News The government stumbles at the last hurdle

The government stumbles at the last hurdle

The work for Treasurer Josh Frydenberg is only just beginning. Photo: AAP
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Old habits die hard, even for a Liberal government that is borrowing a breathtaking $130 billion to save jobs.

Prime Minister Scott Morrison and his Treasurer Josh Frydenberg are, as it were, hiding behind the skirts of their conservative idol John Howard to justify plunging the Budget deep into the red to contain the economic ruin wrought by the coronavirus pandemic.

At the weekend Mr Frydenberg rightly said “extraordinary times call for extraordinary measures”.

And as if this statement was not strong enough to stand up on its own two legs, he hastened to add “and John Howard who has seen everything in politics said to me, and he’s spoken to the Prime Minister and said there are no ideological restraints at times like this.”

And the Treasurer said “that is the advice we have taken”.

Indeed they have.

With a cumulative spending frenzy approaching $300 billion, these self-proclaimed champions of tightening the purse strings have thrown off their Scrooge-like habits.

There is a six-month time limit to the programs funded by this spending, with suggestions since modified somewhat that we would then “snap back” to business as usual.

Even allowing for the more considered “staggered” return to what used to be considered normal, having ditched the prevailing  system of ideas that have driven Liberal governments from John Howard’s up until today, surely it will dawn on this one that these ideals have been found wanting.

The signs are not promising.

Ironically it is the government’s refusal to apply the JobKeeper payments to a million casuals and two million foreigners on temporary visas that is evidence of this.

Mr Frydenberg’s explanation is that if you add an extra million people to the JobKeeper program that’s an extra $18 billion.

So Australian citizens who miss out can apply for JobSeeker payments, foreign workers can go home if their employers don’t keep them.

The $18 billion in this context is according to economist Stephen Koukoulas “a piddling amount”.

But what it shows is an almost pathological fear of the path they have embarked on.

Mr Koukoulas says he’s “surprised the government does not want to make the recession shallower and shorter, with a wider range of stimulatory and rescue packages”.

With Trade and Tourism Minister Simon Birmingham warning there is no chance of overseas travel resuming before the end of this year at the earliest, the impact on immigration – the greatest single driver of economic growth in recent years – will be severe.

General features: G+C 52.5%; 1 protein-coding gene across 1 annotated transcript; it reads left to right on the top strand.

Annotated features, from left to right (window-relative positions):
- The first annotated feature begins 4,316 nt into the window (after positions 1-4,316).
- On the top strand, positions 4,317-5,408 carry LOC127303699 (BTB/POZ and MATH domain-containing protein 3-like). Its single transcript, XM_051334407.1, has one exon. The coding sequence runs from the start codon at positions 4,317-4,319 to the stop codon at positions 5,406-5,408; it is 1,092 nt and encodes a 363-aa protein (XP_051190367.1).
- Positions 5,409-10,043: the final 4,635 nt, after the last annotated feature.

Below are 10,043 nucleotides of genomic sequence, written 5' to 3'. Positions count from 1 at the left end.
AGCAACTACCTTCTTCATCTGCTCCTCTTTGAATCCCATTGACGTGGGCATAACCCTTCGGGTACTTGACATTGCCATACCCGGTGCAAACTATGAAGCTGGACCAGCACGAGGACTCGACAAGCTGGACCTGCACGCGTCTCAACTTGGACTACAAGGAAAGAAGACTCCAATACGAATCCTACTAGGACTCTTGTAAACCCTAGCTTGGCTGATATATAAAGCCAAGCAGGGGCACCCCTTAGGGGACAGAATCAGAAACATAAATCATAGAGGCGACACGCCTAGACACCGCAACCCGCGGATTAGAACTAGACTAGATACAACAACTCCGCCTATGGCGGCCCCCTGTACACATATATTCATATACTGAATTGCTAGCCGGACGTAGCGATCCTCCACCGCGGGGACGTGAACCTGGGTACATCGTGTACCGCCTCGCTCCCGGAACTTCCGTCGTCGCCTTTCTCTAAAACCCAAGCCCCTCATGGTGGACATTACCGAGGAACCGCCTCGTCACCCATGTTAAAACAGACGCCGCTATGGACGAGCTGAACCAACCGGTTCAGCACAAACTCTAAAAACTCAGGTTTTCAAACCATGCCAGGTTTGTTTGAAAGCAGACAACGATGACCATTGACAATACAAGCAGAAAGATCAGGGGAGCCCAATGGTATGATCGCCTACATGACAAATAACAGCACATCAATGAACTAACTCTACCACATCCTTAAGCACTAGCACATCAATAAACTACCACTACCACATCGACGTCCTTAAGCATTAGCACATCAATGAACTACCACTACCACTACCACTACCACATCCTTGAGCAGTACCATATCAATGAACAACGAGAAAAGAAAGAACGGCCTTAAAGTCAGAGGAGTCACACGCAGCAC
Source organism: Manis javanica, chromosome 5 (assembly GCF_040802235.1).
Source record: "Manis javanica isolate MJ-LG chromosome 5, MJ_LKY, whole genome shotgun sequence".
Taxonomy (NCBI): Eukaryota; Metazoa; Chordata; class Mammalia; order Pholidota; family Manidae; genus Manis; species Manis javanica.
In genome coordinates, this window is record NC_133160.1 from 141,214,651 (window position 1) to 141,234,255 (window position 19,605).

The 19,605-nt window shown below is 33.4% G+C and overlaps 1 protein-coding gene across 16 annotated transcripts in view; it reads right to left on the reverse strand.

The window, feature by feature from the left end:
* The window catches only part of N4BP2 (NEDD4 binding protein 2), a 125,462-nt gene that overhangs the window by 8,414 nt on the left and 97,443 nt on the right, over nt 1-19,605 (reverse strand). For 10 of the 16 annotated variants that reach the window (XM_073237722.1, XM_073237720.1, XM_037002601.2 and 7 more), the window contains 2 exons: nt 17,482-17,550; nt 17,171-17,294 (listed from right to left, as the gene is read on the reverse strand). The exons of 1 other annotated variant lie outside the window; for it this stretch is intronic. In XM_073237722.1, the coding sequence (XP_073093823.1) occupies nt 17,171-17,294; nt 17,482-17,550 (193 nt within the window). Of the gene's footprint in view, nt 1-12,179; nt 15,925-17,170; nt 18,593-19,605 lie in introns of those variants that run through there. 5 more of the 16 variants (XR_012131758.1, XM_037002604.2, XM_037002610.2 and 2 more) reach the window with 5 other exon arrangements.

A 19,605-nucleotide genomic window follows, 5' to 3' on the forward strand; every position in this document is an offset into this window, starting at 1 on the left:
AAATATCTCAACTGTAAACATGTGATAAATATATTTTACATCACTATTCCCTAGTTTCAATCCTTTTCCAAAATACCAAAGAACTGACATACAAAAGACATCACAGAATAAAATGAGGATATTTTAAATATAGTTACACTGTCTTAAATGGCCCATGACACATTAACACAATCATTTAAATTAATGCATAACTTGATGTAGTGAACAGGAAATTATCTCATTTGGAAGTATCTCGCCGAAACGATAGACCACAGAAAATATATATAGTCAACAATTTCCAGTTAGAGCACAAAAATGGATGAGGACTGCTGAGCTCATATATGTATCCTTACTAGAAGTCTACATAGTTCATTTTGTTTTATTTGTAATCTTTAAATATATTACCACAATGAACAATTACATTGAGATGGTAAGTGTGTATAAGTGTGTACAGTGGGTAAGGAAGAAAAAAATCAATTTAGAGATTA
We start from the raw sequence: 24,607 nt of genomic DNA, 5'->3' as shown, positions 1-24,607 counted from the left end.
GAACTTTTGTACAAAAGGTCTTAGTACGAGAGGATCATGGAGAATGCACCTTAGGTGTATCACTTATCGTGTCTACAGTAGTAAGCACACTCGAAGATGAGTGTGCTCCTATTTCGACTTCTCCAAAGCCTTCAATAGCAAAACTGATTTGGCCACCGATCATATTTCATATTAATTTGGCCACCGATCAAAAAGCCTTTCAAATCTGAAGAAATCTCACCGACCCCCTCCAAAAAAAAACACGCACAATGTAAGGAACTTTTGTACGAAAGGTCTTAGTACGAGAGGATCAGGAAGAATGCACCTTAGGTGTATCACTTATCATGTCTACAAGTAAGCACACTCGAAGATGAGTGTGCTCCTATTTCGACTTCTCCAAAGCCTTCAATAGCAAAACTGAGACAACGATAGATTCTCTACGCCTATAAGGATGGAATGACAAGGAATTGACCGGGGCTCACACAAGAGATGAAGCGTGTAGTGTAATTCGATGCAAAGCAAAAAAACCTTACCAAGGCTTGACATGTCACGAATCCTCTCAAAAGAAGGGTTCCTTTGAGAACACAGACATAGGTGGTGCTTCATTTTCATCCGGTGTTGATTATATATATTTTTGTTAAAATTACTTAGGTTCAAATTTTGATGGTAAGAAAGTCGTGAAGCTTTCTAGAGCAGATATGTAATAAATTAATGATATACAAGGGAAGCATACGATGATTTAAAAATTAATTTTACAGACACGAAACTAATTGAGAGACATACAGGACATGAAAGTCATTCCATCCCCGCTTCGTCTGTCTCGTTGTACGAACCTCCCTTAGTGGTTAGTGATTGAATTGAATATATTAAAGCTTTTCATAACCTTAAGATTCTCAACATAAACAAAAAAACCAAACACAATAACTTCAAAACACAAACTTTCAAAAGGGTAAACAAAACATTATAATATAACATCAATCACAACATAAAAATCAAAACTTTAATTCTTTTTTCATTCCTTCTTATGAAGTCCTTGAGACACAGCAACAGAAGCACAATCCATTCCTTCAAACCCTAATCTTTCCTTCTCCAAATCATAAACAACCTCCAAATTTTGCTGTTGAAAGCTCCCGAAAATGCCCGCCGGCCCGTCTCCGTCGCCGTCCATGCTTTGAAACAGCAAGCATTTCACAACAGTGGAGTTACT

Then there is that other source of huge export income: Foreign students that we are putting in jeopardy by doing little to look after the reduced numbers who are here.

It’s in stark contrast to Singapore.

Prime Minister Lee Hsien Loong in a YouTube message said “we are playing close attention to the welfare of foreign workers. They came to Singapore to work hard for their living and provide for their families back home”.

That attention goes to assuring their incomes and providing health care.

Mr Frydenberg says the government has “to draw the line somewhere”, but Mr Koukoulas isn’t the only economist fearing the line has created a too narrow, self-defeating boundary.

Wayne Swan, the treasurer who guided Australia away from recession in the Global Financial Crisis, says the government’s stimulus package will have “to be sustained” and one “that remedies the inequalities” that were weakening the economy before COVID-19 smashed into it.

Mr Frydenberg appears to be hearkening after remedies closer to his conservative heart.

On the Insiders program on Sunday he pointed to the government’s record of 1.5 million new jobs, though he did not acknowledge the huge role immigration played in that.

He boasted “we were able to get welfare dependency to its lowest level in 30 years. We halved the growth in government spending” and he added “we are going to have to climb that mountain again”.

The daunting task for for him and the nation is that climb will begin from the bottom of a very deep ravine, deeper than many believe it needs to be.

Paul Bongiorno AM is a veteran of the Canberra Press Gallery, with 40 years’ experience covering Australian politics